Vernal Pools: A Forest Nursery
Spring is one of my favorite times to go hiking. Yes, summer is prettier, with the leaves out, and it's a bit more pleasant to have the shade while you are trekking up mountains and through the woods. But there's something special about being in the forest when the world is just waking up from its winter rest. You can see the woods in its naked glory, see what it really looks like under all those leaves. You notice new details, like how not only the leaves of the different types of trees are unique, but the bark as well. It's fun to see the new shoots of plants coming up, and to also see how winter storms affected the forest. You can see fallen branches and trees more easily. And the song of a spring stream...I could listen to it for hours.
My favorite thing to geek out over in the springtime forest, however, are vernal pools.
What's a vernal pool, you ask? Well, vernal means spring, and pool...well, you get the idea. It's a pool of water that exists in the forest in the springtime, and gradually dries up as the summer grows hot. And they are absolutely vital parts of the forest ecosystem. But what makes them special? I mean, there are ponds and streams in the forest as well. There are plenty of other bodies of water. Why do people nerd out so much about vernal pools, and why are there entire scientific organizations out there devoted to preserving them?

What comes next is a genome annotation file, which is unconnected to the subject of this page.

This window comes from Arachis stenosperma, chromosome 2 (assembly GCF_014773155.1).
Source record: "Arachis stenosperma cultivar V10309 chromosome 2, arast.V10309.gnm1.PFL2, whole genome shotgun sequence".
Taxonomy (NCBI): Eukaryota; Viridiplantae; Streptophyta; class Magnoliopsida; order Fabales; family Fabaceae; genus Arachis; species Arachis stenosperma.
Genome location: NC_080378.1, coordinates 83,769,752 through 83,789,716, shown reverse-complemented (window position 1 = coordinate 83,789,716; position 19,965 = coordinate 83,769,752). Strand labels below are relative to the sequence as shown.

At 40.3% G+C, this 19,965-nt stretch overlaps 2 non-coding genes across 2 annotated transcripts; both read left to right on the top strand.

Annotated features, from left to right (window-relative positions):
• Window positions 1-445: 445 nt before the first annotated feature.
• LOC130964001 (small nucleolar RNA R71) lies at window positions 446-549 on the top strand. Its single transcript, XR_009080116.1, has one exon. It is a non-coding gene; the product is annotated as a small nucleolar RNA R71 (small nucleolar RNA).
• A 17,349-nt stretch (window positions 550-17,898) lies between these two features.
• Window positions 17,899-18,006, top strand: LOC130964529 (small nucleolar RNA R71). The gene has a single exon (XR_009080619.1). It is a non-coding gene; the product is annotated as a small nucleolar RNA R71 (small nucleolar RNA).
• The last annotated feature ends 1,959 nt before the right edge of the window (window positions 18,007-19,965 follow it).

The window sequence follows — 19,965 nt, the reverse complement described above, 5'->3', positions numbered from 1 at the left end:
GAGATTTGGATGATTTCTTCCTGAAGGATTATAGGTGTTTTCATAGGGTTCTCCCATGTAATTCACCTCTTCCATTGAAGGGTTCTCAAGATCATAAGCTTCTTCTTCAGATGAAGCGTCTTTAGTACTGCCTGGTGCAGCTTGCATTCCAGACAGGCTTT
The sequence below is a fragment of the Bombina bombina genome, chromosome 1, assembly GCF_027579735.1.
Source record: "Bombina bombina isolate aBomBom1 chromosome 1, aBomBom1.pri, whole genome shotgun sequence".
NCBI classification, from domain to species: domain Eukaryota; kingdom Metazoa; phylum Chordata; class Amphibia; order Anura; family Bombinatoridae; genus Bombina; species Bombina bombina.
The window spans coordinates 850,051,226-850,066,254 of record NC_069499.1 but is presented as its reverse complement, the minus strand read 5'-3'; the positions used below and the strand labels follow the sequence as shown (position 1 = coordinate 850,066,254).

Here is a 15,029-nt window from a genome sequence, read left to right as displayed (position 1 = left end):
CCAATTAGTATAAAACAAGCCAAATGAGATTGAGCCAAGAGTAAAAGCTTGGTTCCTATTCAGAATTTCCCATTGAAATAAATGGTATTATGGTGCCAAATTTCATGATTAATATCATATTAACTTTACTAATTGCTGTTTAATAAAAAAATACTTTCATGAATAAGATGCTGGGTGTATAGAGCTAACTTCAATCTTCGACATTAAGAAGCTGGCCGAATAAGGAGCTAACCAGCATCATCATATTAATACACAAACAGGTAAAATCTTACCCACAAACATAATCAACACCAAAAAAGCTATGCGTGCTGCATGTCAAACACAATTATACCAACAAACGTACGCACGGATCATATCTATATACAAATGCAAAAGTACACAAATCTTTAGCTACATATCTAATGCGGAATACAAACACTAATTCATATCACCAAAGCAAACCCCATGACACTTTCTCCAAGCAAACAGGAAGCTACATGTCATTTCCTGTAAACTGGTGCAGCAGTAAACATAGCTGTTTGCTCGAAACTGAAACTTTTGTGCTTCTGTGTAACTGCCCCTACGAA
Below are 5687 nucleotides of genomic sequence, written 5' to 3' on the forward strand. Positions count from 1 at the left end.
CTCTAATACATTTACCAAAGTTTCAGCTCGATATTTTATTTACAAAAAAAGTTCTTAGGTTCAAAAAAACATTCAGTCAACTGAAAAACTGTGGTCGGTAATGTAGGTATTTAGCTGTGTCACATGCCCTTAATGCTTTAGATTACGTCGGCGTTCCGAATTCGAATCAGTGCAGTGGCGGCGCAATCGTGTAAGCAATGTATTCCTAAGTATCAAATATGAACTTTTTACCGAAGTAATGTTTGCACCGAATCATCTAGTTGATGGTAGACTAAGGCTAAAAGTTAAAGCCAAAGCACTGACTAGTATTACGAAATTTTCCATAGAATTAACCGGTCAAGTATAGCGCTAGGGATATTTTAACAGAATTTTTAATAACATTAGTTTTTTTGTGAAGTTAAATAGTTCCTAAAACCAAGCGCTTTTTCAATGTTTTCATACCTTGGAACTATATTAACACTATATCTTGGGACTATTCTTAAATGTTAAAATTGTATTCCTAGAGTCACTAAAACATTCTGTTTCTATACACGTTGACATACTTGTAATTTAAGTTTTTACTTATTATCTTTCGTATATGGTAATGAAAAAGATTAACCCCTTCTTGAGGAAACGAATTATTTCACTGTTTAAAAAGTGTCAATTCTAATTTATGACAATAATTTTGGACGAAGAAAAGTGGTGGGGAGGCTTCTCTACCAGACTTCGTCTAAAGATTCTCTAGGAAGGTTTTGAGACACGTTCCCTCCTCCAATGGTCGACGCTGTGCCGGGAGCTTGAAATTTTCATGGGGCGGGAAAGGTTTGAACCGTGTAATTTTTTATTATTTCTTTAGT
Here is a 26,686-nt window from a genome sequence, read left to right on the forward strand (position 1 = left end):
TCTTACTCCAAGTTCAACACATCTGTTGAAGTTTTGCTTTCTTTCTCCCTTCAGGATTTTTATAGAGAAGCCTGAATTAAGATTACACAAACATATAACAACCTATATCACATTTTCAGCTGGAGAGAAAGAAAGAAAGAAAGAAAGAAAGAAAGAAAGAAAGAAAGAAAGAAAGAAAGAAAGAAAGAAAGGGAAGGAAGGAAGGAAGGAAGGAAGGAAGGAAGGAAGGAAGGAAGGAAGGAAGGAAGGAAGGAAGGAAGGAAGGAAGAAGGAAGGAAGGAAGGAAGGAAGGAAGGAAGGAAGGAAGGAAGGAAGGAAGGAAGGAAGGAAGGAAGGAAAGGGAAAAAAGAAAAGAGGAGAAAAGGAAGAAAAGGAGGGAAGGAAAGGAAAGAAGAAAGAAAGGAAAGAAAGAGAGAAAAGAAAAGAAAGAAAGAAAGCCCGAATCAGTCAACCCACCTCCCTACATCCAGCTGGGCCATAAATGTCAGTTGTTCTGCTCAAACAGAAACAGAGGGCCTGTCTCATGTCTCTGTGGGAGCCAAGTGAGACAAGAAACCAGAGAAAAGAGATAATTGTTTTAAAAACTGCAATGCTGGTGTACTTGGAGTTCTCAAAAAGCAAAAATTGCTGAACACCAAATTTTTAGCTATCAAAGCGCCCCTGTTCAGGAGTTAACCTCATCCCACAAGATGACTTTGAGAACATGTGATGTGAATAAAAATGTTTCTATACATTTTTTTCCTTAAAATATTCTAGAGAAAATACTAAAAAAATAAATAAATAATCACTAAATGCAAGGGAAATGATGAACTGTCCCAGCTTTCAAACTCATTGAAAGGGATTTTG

Let's have a closer look at what a vernal pool really is. A temporary body of water that dries up eventually over the summer. Then when the winter's snow melts and the spring rains come, the pool forms again, and the cycle continues. What does this cycle suggest could be special about this body of water versus, say, a pond that is always there? If you said, "no fish can live there," you're right!